Directed by Noah Buschel
I’ve no doubts about the value of Noah Buschel as a film director and a writer. Despite somewhat underrated, he gave us interesting movies such as the indie romantic drama “Sparrows Dance” and the crime thriller “Glass Chin”.
His latest, however, didn’t thrill me much.
“The Phenom” is a sports psychodrama that showcases great performances from Ethan Hawke, Paul Giamatti, and Johnny Simmons, but leaves something to be desired in the end.
The film is presented with constant ups and downs during the irregular narrative structure, regardless the solid psychological fundament and emotional weight that we can find in the cheerless story of Hopper Gibson (Simmons), a rookie Major League Baseball pitcher who, despite seen as a big promise, is sent to the minor leagues due to his increasingly poor performances.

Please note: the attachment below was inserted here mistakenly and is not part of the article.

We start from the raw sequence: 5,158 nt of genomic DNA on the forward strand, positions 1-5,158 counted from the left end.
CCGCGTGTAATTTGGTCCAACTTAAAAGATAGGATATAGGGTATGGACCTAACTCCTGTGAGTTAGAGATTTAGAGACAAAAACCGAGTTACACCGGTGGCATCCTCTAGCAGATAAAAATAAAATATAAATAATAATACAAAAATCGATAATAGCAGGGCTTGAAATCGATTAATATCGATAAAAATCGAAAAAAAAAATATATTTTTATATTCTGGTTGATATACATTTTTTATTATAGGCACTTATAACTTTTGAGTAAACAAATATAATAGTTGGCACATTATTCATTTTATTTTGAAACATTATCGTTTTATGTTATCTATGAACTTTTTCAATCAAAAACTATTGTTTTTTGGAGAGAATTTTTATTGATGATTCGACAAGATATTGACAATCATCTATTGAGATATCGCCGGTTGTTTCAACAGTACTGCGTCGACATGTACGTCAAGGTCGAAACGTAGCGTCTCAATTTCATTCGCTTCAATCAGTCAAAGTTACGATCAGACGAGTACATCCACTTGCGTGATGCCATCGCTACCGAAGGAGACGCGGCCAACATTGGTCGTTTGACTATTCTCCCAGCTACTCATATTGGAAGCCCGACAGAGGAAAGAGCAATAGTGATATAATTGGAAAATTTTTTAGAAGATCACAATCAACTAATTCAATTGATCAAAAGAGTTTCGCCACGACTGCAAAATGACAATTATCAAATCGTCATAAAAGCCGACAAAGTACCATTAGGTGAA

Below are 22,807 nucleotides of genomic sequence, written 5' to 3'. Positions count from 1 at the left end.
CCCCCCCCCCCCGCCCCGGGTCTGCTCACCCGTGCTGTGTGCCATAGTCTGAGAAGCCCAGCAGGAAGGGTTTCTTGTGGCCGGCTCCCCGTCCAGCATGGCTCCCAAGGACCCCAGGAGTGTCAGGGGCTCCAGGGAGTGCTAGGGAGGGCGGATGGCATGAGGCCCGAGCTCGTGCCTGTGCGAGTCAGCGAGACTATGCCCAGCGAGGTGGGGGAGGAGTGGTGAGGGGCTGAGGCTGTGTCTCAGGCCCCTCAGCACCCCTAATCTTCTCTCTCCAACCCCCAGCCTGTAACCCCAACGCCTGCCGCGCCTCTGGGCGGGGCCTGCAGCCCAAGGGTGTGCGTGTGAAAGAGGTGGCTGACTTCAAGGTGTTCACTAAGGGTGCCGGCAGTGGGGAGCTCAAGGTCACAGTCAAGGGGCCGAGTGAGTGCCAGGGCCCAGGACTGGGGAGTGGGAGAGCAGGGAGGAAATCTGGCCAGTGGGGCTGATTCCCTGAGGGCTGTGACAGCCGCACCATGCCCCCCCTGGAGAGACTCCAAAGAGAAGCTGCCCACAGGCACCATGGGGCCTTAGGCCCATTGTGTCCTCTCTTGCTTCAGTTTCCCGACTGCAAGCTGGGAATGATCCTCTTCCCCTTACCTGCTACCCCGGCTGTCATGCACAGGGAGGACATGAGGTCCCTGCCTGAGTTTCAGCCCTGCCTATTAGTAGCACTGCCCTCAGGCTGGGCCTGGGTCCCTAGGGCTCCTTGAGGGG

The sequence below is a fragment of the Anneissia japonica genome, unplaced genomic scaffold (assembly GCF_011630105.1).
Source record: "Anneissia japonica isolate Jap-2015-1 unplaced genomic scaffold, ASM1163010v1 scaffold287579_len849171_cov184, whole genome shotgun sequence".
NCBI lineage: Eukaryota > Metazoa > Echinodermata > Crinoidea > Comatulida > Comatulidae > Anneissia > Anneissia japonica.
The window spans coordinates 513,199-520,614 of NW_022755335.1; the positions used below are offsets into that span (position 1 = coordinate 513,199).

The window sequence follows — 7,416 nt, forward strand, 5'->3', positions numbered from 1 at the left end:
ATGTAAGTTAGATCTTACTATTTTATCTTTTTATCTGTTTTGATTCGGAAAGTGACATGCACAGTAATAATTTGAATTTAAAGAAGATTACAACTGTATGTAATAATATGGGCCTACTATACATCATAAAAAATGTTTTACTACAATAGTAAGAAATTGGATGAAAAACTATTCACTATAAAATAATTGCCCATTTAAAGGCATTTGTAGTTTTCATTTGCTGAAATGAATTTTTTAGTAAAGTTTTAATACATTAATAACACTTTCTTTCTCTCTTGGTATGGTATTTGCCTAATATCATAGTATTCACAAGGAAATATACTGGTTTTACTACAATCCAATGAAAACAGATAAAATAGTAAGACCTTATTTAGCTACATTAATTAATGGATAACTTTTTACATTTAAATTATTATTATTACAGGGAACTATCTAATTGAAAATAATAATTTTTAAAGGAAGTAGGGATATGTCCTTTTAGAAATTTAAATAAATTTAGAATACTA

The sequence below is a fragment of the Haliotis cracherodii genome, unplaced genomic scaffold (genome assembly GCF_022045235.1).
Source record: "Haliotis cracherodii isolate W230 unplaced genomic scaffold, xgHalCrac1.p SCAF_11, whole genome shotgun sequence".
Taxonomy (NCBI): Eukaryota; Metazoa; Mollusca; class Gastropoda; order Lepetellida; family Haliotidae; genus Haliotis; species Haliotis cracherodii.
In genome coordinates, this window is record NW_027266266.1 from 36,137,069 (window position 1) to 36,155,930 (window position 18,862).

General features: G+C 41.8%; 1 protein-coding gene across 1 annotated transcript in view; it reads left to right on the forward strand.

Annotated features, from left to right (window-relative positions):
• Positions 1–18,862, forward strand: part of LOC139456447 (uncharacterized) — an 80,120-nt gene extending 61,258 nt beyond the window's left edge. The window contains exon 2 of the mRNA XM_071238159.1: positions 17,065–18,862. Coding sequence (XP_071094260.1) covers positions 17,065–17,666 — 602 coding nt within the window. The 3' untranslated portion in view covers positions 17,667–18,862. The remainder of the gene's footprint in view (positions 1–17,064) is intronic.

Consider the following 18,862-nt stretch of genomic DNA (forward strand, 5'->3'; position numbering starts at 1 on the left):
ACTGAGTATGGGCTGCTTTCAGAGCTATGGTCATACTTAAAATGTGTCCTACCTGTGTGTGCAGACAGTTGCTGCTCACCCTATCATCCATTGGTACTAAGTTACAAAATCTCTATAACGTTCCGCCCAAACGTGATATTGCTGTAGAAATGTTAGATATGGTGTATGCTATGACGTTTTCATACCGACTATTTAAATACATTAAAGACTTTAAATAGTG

Dr. Mobley (Giamatti), a maverick sports psychoanalyst, is appointed to get him fixed and withdraw some conclusions. He easily understands that Hopper’s anguish comes from his overbearing father, Hopper Sr. (Hawke), an ex-con and drug dealer of very bad reputation.
Hopper was motivated and in good shape during the time his father was away. He listened carefully the advice of the coach and was more available to his wise girlfriend, Dorothy (Sophie Kennedy Clark), who loved him very much. This scenario changes completely after his dad’s return. From then on, the joy of throwing a strike gives place to apathy, failure, and embarrassment.
Weirdly, the analyst became analyzed and, apparently, there’s not much more to be said about Hopper’s case.
It’s a shame the film didn’t take a more satisfying course because it had the potential to do so.
Whenever present, Ethan Hawke is the one who keeps this well-directed drama alive, but the script and narrative needed to be strongly shaped to make the difference.